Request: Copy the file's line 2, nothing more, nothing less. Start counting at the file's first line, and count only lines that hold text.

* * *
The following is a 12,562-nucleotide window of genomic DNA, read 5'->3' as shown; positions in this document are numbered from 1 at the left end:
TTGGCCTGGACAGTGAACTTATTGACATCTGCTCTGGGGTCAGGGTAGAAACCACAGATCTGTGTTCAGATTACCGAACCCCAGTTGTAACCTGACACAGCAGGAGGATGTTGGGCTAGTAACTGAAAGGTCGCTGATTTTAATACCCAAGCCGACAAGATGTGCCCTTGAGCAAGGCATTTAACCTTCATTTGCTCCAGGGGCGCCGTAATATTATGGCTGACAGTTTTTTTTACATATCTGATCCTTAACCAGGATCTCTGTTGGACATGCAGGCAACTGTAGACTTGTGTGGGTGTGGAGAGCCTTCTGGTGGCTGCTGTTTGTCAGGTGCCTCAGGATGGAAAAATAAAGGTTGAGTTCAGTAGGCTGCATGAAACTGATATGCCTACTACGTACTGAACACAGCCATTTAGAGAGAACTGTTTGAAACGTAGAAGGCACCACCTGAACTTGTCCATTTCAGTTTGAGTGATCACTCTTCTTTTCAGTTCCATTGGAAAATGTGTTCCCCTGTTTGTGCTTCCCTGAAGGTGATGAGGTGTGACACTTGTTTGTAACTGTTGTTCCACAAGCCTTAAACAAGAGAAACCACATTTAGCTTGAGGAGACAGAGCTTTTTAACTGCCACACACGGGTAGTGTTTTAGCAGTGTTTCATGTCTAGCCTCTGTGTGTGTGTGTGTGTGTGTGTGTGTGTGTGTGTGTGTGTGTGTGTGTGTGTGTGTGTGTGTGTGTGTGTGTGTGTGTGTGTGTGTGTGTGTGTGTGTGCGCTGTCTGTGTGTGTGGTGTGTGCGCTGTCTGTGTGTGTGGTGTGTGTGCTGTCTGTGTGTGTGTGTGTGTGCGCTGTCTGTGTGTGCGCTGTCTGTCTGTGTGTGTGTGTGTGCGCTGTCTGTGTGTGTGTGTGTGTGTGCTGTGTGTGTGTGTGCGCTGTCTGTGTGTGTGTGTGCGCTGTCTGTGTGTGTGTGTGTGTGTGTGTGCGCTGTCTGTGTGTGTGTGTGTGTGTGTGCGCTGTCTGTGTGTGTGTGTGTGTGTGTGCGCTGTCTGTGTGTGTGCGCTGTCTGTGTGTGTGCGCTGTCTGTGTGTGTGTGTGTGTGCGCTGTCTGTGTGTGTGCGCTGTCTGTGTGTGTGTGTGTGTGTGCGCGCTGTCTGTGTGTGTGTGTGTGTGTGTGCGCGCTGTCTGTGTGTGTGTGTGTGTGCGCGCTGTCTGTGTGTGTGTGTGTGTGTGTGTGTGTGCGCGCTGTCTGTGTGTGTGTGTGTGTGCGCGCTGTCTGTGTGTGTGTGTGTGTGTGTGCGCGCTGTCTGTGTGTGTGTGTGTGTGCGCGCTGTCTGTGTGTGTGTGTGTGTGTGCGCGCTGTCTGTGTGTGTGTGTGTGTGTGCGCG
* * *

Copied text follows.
TTGGCCTGGACAGTGAACTTATTGACATCTGCTCTGGGGTCAGGGTAGAAACCACAGATCTGTGTTCAGATTACCGAACCCCAGTTGTAACCTGACACAGCAGGAGGATGTTGGGCTAGTAACTGAAAGGTCGCTGATTTTAATACCCAAGCCGACAAGATGTGCCCTTGAGCAAGGCATTTAACCTTCATTTGCTCCAGGGGCGCCGTAATATTATGGCTGACAGTTTTTTTTACATATCTGATCCTTAACCAGGATCTCTGTTGGACATGCAGGCAACTGTAGACTTGTGTGGGTGTGGAGAGCCTTCTGGTGGCTGCTGTTTGTCAGGTGCCTCAGGATGGAAAAATAAAGGTTGAGTTCAGTAGGCTGCATGAAACTGATATGCCTACTACGTACTGAACACAGCCATTTAGAGAGAACTGTTTGAAACGTAGAAGGCACCACCTGAACTTGTCCATTTCAGTTTGAGTGATCACTCTTCTTTTCAGTTCCATTGGAAAATGTGTTCCCCTGTTTGTGCTTCCCTGAAGGTGATGAGGTGTGACACTTGTTTGTAACTGTTGTTCCACAAGCCTTAAACAAGAGAAACCACATTTAGCTTGAGGAGACAGAGCTTTTTAACTGCCACACACGGGTAGTGTTTTAGCAGTGTTTCATGTCTAGCCTCTGTGTGTGTGTGTGTGTGTGTGTGTGTGTGTGTGTGTGTGTGTGTGTGTGTGTGTGTGTGTGTGTGTGTGTGTGTGTGTGTGTGTGTGTGTGTGTGTGTGCGCTGTCTGTGTGTGTGGTGTGTGCGCTGTCTGTGTGTGTGGTGTGTGTGCTGTCTGTGTGTGTGTGTGTGTGCGCTGTCTGTGTGTGCGCTGTCTGTCTGTGTGTGTGTGTGTGCGCTGTCTGTGTGTGTGTGTGTGTGTGCTGTGTGTGTGTGTGCGCTGTCTGTGTGTGTGTGTGCGCTGTCTGTGTGTGTGTGTGTGTGTGTGTGCGCTGTCTGTGTGTGTGTGTGTGTGTGTGCGCTGTCTGTGTGTGTGTGTGTGTGTGTGCGCTGTCTGTGTGTGTGCGCTGTCTGTGTGTGTGCGCTGTCTGTGTGTGTGTGTGTGTGCGCTGTCTGTGTGTGTGCGCTGTCTGTGTGTGTGTGTGTGTGTGCGCGCTGTCTGTGTGTGTGTGTGTGTGTGTGCGCGCTGTCTGTGTGTGTGTGTGTGTGCGCGCTGTCTGTGTGTGTGTGTGTGTGTGTGTGTGTGCGCGCTGTCTGTGTGTGTGTGTGTGTGCGCGCTGTCTGTGTGTGTGTGTGTGTGTGTGCGCGCTGTCTGTGTGTGTGTGTGTGTGCGCGCTGTCTGTGTGTGTGTGTGTGTGTGCGCGCTGTCTGTGTGTGTGTGTGTGTGTGCGCG